As a final treat we went to a very interesting panel on Local TV Horror Hosting, with discussions of history, method, anecdotes about the crazy people involved, and so on. They showed a short video about a few of the local heroes of the scene, including The Ghoul, Vampira, and Bob Wilkins. I had a flash of remembrance when seeing Zacherley – I thought he had been the model for one of the Horror Trumps cards I had when I was a kid. But when I checked I remembered the model was actually Lon Chaney (father of Wolfman Jr) in Tod Browning‘s London After Midnight, with his top hat and teeth. The idea was very popular up until cable TV and VCRs became so big – local stations would show mostly-rubbish old movies, topped and tailed with these hosts making terrible puns on creaking sets. For most people, this was the only chance to see these movies – they weren’t in theaters any more, and VCRs weren’t around yet. Their styles were very different – Vampira of course was the wasp-waisted scream queen, The Ghoul was wacky and over-the-top, with tonnes of props and fireworks, and Bob Wilkins (my favourite from the short clips we saw) was very understated, sitting in his rocking chair and making dry, disparaging comments about the films he was showing. Local cable stations still have similar hosts, but they are no longer so popular. But podcasts give them the chance to go back to their radio roots, and YouTube and Vimeo can open up audiences. Nice history, hopeful future.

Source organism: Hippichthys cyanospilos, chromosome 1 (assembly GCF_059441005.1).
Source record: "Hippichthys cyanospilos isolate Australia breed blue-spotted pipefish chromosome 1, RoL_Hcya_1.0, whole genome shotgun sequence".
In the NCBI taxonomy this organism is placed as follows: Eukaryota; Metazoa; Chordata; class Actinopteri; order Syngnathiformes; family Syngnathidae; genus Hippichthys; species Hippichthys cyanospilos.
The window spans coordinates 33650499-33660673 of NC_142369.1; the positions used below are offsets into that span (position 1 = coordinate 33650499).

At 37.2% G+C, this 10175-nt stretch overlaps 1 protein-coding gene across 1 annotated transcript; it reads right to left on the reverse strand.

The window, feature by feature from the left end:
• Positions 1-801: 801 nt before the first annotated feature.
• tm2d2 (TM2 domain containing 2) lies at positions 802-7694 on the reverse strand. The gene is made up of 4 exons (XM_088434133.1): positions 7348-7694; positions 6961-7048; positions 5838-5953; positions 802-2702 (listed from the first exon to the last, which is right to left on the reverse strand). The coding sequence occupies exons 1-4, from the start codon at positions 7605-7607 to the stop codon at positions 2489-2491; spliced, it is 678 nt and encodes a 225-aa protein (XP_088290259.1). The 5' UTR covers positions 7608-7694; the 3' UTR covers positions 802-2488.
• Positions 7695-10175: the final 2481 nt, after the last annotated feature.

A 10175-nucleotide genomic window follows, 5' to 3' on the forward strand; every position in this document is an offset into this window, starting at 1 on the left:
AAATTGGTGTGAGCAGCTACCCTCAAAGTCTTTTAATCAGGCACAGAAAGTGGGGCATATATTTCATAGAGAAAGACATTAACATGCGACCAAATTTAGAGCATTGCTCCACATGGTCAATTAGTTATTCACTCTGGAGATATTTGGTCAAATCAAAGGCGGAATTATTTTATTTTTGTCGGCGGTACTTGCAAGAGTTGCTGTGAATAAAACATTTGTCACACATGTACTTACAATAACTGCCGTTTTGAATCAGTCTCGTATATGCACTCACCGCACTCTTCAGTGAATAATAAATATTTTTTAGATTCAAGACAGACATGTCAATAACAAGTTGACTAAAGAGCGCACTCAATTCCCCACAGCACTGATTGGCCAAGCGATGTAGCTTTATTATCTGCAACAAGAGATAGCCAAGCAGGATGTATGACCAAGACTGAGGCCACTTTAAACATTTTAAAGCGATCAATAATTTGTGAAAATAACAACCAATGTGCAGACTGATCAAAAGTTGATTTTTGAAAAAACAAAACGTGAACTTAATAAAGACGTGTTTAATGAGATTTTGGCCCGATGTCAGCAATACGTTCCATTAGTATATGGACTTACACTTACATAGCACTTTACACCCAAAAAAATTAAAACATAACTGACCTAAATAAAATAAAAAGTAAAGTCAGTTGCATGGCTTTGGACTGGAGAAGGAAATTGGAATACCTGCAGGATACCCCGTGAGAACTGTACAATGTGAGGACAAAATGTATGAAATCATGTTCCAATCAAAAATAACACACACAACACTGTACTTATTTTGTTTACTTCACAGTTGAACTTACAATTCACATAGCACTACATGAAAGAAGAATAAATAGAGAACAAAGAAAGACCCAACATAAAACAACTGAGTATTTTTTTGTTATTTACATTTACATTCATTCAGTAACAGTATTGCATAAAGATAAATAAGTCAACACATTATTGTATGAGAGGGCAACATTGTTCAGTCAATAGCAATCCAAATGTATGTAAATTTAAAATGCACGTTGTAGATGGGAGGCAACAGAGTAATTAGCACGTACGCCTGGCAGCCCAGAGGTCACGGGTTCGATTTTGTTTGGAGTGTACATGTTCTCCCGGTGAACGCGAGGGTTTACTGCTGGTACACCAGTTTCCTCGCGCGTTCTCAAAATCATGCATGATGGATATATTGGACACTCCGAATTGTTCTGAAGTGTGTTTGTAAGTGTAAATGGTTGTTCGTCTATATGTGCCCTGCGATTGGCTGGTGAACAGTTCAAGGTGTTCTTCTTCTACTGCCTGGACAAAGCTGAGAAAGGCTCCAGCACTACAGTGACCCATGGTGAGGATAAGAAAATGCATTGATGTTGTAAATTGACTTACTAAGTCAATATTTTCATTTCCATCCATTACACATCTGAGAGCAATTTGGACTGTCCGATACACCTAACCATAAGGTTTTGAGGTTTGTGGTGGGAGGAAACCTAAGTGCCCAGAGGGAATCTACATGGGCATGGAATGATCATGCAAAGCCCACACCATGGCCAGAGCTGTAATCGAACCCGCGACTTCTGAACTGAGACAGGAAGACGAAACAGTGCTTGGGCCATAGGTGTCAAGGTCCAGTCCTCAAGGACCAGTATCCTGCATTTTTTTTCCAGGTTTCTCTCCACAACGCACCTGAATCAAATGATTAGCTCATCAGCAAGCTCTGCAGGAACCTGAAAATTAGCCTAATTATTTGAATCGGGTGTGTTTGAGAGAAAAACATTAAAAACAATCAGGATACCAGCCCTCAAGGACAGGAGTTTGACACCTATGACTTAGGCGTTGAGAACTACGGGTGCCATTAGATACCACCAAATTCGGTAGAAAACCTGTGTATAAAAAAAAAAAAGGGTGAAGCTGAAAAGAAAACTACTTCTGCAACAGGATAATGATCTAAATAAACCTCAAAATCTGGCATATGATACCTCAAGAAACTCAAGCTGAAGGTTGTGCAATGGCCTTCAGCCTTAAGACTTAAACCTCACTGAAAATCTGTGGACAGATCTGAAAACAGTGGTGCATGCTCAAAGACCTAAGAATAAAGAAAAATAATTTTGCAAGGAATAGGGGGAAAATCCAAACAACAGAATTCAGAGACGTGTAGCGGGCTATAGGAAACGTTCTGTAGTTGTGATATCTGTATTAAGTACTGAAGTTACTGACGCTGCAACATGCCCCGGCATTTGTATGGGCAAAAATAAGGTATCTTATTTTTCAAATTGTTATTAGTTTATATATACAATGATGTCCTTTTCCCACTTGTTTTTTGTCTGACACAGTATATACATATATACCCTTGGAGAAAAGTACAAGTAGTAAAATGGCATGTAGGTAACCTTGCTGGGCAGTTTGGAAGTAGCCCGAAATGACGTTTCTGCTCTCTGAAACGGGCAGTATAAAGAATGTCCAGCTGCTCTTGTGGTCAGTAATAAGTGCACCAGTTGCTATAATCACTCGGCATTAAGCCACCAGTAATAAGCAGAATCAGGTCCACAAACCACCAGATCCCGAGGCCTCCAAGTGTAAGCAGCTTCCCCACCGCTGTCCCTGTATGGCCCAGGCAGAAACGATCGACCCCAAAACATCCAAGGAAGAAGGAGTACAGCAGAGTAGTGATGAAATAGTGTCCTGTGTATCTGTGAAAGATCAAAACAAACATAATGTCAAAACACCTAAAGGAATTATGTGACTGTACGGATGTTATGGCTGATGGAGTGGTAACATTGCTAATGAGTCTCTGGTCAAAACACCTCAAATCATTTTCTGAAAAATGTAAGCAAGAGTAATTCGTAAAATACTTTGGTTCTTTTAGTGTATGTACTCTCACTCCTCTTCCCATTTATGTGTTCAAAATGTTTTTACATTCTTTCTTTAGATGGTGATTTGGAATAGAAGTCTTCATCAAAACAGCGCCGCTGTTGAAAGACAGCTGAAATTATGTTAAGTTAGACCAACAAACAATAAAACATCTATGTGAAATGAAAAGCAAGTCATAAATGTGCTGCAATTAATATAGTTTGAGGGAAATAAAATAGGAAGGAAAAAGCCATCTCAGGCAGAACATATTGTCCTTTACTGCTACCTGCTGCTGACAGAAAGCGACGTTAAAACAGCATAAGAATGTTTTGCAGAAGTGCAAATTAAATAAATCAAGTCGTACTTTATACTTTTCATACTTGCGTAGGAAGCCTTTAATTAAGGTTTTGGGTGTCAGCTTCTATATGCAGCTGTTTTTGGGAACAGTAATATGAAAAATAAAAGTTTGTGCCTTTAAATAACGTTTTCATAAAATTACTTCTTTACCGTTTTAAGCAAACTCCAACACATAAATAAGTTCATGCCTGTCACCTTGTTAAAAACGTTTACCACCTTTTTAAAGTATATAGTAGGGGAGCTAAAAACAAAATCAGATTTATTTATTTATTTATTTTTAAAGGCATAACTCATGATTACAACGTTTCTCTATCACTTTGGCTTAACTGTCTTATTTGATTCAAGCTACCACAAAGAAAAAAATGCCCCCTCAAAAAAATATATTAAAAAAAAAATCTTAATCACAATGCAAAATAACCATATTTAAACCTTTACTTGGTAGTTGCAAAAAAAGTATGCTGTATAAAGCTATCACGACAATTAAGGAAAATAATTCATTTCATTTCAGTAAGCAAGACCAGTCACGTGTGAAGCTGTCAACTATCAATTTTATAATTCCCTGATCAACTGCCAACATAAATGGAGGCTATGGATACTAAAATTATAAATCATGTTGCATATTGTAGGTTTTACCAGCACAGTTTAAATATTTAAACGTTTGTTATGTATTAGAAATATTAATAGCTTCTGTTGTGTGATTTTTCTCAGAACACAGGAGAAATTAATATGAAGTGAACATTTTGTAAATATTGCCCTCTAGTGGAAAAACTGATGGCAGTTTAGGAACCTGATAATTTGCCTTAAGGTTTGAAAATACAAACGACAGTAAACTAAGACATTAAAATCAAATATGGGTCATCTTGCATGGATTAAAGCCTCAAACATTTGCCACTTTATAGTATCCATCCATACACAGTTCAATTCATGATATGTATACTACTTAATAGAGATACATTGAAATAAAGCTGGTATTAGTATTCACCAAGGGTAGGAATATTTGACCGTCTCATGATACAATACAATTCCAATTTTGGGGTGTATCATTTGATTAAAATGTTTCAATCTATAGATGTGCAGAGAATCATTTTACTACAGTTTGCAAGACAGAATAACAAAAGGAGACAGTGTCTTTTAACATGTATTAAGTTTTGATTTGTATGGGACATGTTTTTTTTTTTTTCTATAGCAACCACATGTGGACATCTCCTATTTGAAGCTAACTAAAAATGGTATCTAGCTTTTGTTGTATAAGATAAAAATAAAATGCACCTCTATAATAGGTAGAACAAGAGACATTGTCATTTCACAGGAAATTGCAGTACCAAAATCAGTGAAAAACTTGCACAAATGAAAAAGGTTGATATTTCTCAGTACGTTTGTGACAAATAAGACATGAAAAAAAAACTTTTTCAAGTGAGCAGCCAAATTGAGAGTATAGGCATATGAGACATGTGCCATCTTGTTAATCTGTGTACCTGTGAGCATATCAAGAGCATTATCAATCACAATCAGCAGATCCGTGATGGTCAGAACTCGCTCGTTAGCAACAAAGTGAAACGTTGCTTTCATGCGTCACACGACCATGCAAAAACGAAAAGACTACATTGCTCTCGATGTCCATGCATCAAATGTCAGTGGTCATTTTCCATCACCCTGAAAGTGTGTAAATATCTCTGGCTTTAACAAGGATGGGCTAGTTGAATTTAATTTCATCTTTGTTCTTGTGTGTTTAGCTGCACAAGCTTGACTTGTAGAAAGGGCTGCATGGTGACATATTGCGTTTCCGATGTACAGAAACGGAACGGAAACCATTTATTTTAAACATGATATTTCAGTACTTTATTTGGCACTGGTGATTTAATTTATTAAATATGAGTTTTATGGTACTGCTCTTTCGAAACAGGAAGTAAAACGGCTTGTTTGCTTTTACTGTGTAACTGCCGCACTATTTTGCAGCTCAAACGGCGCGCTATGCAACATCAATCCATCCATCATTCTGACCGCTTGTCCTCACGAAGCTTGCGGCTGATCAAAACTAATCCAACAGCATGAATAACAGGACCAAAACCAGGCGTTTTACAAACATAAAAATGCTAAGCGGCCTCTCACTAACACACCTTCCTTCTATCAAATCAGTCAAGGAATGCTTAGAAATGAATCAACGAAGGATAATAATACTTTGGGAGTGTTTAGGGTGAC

Bit of a rant. There is a lot of genre-spanning in the geek world (“I span all genres, they call me the genre spanner” “Well, they call you the spanner”). You can’t mention Joss Whedon without a certain amount of squealing about musical episodes, puppet episodes and so on. The recent hit book Pride and Prejudice and Zombies has given rise to a sequel by the same author, Sense and Sensibility and Sea Monsters, and plenty of copycats. A new movie about Abraham Lincoln: Vampire Hunter is coming soon. Adding “zombie” to any profession or character opens up Halloween costume possibilities in the way that “sexy” still does. I think it’s all a bit fan-servicey and predictable. Within a year, we’ll have Puppet Zombie Benjamin Netanyahu: Vampire Hunter, The Musical: On Ice! (Holiday Special). And then where will we be? I’ll tell you – I don’t know, but this kind of pandering recycling does seem rather lazy.
Anyway, this Con was a lot of fun, and far less stressful than ComicCon last year, probably because I didn’t have to dress up as a domesticated zombie this time.